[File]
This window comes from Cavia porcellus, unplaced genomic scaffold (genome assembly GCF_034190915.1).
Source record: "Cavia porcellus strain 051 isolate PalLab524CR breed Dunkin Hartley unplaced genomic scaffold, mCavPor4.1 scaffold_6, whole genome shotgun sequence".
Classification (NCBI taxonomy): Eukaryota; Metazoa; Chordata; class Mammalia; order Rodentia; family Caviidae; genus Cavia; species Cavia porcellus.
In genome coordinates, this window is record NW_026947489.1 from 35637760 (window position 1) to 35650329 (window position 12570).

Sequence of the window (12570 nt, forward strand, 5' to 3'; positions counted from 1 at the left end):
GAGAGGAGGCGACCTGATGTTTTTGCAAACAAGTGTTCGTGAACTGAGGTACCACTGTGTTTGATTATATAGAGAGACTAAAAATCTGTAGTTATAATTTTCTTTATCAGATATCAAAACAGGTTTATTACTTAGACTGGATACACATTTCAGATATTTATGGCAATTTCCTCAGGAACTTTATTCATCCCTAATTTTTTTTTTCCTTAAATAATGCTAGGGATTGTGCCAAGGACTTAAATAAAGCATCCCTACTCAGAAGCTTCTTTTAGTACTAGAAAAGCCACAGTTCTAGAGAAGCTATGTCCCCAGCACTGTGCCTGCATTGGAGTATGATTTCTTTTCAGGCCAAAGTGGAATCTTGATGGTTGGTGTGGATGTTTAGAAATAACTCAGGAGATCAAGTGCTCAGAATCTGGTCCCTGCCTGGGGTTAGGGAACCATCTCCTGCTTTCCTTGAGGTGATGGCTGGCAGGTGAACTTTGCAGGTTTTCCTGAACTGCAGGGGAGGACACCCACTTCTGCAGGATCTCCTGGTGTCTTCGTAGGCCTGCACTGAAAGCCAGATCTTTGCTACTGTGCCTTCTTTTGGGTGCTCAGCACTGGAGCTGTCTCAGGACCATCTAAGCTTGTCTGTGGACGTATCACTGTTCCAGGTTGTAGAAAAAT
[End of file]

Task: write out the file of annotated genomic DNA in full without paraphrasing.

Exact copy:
This window comes from Cavia porcellus, unplaced genomic scaffold (genome assembly GCF_034190915.1).
Source record: "Cavia porcellus strain 051 isolate PalLab524CR breed Dunkin Hartley unplaced genomic scaffold, mCavPor4.1 scaffold_6, whole genome shotgun sequence".
Classification (NCBI taxonomy): Eukaryota; Metazoa; Chordata; class Mammalia; order Rodentia; family Caviidae; genus Cavia; species Cavia porcellus.
In genome coordinates, this window is record NW_026947489.1 from 35637760 (window position 1) to 35650329 (window position 12570).

Sequence of the window (12570 nt, forward strand, 5' to 3'; positions counted from 1 at the left end):
GAGAGGAGGCGACCTGATGTTTTTGCAAACAAGTGTTCGTGAACTGAGGTACCACTGTGTTTGATTATATAGAGAGACTAAAAATCTGTAGTTATAATTTTCTTTATCAGATATCAAAACAGGTTTATTACTTAGACTGGATACACATTTCAGATATTTATGGCAATTTCCTCAGGAACTTTATTCATCCCTAATTTTTTTTTTCCTTAAATAATGCTAGGGATTGTGCCAAGGACTTAAATAAAGCATCCCTACTCAGAAGCTTCTTTTAGTACTAGAAAAGCCACAGTTCTAGAGAAGCTATGTCCCCAGCACTGTGCCTGCATTGGAGTATGATTTCTTTTCAGGCCAAAGTGGAATCTTGATGGTTGGTGTGGATGTTTAGAAATAACTCAGGAGATCAAGTGCTCAGAATCTGGTCCCTGCCTGGGGTTAGGGAACCATCTCCTGCTTTCCTTGAGGTGATGGCTGGCAGGTGAACTTTGCAGGTTTTCCTGAACTGCAGGGGAGGACACCCACTTCTGCAGGATCTCCTGGTGTCTTCGTAGGCCTGCACTGAAAGCCAGATCTTTGCTACTGTGCCTTCTTTTGGGTGCTCAGCACTGGAGCTGTCTCAGGACCATCTAAGCTTGTCTGTGGACGTATCACTGTTCCAGGTTGTAGAAAAAT